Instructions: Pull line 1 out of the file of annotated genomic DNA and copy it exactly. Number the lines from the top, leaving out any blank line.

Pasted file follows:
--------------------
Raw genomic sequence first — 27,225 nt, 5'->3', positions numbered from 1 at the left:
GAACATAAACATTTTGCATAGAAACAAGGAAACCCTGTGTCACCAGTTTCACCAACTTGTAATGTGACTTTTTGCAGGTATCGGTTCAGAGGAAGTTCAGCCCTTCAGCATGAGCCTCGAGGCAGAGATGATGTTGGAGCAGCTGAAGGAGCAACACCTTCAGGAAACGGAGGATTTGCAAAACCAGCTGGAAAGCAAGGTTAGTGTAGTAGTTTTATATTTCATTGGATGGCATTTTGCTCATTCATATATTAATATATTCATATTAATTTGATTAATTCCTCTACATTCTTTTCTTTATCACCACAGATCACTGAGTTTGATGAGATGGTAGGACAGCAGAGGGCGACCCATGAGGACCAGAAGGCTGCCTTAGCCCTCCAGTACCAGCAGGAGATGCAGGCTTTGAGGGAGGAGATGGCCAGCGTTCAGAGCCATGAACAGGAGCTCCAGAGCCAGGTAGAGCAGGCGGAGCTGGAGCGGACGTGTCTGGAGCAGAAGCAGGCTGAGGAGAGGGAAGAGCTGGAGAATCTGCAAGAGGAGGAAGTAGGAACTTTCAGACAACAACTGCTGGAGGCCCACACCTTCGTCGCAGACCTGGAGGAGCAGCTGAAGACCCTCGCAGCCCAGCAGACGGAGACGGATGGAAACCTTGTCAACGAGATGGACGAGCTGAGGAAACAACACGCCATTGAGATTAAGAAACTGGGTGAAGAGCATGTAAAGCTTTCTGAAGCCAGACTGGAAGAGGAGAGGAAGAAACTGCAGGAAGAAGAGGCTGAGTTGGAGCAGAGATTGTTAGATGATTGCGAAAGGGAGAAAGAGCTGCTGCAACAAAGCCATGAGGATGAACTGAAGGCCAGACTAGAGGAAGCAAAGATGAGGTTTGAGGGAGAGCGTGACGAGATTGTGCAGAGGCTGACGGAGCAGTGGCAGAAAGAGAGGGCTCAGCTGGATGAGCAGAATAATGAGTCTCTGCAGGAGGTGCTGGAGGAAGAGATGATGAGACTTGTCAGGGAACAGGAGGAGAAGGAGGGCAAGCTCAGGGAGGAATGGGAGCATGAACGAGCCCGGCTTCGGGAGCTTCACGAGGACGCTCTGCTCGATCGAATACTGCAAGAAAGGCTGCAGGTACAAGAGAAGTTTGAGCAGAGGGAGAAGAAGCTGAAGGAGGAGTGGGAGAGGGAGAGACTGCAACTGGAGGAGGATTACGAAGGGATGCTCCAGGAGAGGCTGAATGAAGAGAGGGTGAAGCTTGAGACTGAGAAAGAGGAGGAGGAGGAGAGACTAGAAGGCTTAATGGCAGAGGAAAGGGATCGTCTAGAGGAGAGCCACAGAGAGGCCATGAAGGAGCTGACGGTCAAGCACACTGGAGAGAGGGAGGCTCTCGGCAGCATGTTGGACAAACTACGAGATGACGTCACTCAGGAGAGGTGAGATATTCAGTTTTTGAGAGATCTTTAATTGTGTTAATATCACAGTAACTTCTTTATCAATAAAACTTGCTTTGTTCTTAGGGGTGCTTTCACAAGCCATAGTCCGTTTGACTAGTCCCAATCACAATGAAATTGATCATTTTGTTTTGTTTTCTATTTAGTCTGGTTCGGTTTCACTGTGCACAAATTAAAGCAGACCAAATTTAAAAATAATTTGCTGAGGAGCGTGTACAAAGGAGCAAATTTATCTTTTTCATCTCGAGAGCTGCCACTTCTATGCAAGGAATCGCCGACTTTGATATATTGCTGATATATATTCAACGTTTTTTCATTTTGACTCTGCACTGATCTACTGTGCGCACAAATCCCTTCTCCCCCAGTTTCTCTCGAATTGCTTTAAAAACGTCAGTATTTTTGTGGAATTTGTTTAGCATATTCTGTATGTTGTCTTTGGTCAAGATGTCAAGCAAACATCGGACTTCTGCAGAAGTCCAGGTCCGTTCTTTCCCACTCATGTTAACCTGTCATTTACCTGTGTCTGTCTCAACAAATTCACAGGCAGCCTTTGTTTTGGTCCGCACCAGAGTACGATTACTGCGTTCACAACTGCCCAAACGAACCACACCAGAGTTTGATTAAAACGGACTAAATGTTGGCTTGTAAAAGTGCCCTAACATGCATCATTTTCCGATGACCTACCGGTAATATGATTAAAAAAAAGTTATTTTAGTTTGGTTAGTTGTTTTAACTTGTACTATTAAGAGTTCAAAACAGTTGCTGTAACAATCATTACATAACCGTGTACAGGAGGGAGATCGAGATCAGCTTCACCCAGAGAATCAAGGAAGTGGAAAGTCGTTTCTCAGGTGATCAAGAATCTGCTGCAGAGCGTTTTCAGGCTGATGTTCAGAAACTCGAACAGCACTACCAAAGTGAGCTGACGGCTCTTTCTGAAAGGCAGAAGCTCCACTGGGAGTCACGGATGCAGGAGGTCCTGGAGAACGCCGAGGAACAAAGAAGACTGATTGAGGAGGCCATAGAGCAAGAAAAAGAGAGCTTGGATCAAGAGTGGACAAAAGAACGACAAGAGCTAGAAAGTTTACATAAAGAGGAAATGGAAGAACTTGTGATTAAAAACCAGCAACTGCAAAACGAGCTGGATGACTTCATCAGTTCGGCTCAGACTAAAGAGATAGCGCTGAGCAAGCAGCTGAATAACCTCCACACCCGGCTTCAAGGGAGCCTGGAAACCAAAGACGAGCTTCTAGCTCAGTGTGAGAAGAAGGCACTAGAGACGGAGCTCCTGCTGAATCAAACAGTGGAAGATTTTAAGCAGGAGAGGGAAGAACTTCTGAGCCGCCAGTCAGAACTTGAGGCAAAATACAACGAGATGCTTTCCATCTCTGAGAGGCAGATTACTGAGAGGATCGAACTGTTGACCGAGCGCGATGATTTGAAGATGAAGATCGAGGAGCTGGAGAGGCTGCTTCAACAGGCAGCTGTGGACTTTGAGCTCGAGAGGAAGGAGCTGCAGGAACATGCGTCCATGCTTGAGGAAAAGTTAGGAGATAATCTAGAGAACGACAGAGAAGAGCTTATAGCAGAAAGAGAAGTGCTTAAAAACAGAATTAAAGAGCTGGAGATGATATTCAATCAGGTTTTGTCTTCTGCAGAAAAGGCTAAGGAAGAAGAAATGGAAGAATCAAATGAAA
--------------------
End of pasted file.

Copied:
Raw genomic sequence first — 27,225 nt, 5'->3', positions numbered from 1 at the left: